What Is AdBlue?
AdBlue is a highly purified colorless liquid. It contains demineralized water and urea (32.5%).
AdBlue is used with diesel engines and is also known outside of Europe as DEF, ARLA 32 or AUS 32.
The main active component of AdBlue is ammonia. This is chemically formed by hydrolising automotive urea, which is the main raw material for AdBlue. Urea is also used in the production of fertilizers and many more applications.
AdBlue is used with diesel engines using SCR technology. This technology (Selective Catalytic Reduction) reduces harmful emissions (NOx). AdBlue is injected into the catalyst of the SCR system,
where it triggers a chemical reaction with the ammonia. This chemical reaction converts the toxic nitrogen oxides (NOx), into nitrogen (N2) and water vapor (H2O). Water vapor and nitrogen are naturally occurring gasses that are harmless to the environment.
Do I need AdBlue In My Car?
From 2016, most new diesel passenger cars and light commercial vehicles, such as delivery vans need AdBlue to be able to comply with the latest emissions legislation.
Many diesel cars registered after September 2015 use AdBlue to reduce emissions. In general, if you own a Euro 6-compliant diesel Audi, BMW, Citroën, Jaguar, Land Rover, Mercedes-Benz or Peugeot, it’s likely to use AdBlue technology. There’s often a clue in the car’s model name, which may have ‘Blue’ or ‘SCR’ in it.
Why Do I need AdBlue In My Car?
Your vehicle needs AdBlue to reduce NOₓ emission. Due to the stricter emission legislation, diesel engines need to have cleaner exhaust gases. NOₓ is one of the emissions that causes acid rain. To meet the Euro 6 standards for diesel engine emission the use of Selective Catalyst Reduction-technology (and thus AdBlue) is required. The Euro 6 standards are into force from September 2014 for new passenger cars.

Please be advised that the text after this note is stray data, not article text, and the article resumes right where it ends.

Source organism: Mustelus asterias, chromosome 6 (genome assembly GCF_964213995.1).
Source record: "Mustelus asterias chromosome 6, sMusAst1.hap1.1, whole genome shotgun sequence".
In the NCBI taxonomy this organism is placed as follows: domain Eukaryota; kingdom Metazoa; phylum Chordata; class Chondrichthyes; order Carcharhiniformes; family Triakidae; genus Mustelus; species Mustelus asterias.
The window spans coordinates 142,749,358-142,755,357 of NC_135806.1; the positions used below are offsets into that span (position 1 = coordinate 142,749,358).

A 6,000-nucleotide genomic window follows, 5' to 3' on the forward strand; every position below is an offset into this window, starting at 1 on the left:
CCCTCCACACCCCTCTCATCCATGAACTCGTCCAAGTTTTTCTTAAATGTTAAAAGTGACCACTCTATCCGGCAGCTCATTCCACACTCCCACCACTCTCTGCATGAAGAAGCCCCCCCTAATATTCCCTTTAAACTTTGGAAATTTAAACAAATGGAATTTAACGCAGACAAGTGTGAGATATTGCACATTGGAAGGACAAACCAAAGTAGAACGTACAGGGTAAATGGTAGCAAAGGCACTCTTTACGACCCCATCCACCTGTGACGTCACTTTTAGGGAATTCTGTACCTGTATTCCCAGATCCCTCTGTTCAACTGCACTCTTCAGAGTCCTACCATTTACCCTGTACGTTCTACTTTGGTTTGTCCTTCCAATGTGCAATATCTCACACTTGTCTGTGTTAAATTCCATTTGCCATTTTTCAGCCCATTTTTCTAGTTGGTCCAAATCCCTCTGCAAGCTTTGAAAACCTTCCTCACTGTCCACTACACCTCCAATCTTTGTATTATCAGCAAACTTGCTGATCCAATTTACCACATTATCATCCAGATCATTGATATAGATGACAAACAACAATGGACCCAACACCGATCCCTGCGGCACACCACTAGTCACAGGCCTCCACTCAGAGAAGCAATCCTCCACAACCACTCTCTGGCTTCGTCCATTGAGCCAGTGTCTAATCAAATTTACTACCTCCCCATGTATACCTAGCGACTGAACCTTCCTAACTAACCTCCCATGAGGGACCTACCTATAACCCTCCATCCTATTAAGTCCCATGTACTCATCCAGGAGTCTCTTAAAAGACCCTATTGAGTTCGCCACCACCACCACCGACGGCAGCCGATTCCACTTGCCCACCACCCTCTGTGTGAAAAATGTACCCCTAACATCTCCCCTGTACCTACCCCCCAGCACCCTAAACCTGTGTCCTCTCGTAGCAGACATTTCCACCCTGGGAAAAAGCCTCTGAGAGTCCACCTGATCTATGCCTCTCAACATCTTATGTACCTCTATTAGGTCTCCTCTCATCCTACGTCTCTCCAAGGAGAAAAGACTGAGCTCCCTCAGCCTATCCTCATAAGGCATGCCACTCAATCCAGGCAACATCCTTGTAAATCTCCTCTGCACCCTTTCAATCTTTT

All commercial vehicle manufacturers have to meet the Euro 6 standards for diesel engine emission. Although Euro 5 emission standards could be met by different technologies, Euro 6 standards require the use of Selective Catalytic Reduction with AdBlue.
Here is a quick video that may help you understand a wee bit more.
What Happens If I Run Out Of AdBlue?
If you run out of AdBlue, your car will have limited performance. When you have switched off the car and your AdBlue tank is empty, it will not restart.
Your car, usually on the driver display screen will give you plenty of warnings that you are running low.
Get your AdBlue here: AdBlue @ Milner’s.
Do you need more than 20 Litres of AdBlue? Give us a call on 01629 734411 and ask for Andrew. Milner Off Road are able to get Bulk AdBlue at seriously competitive rates.
How Much AdBlue Do I Need?
Average consumption of AdBlue is generally 5% of diesel use, so you will need to tank much less for AdBlue then you do for diesel. You will use about 5 litres of AdBlue to every 100 litres of diesel.
Is AdBlue Hazardous?
No, Adblue is not a hazardous substance. It has no known significant effects or critical hazards.
What Happens If I Get AdBlue On My Skin?
If AdBlue comes into contact with your skin, wash it thoroughly. Seek medical attention if irritation persists.
What Happens If I Ingest AdBlue?
Ring 111 and drink plenty of fluids.
** If you have any other questions about AdBlue or simply need some advise. Give Milner’s a call on 01629 734411 or you can email us here: [email protected] **
Harriet has worked for Milner Off Road for over 11 years. She is the go to person for most of the Milner fanbase, using her expertise to provide the very best advice on all of our parts.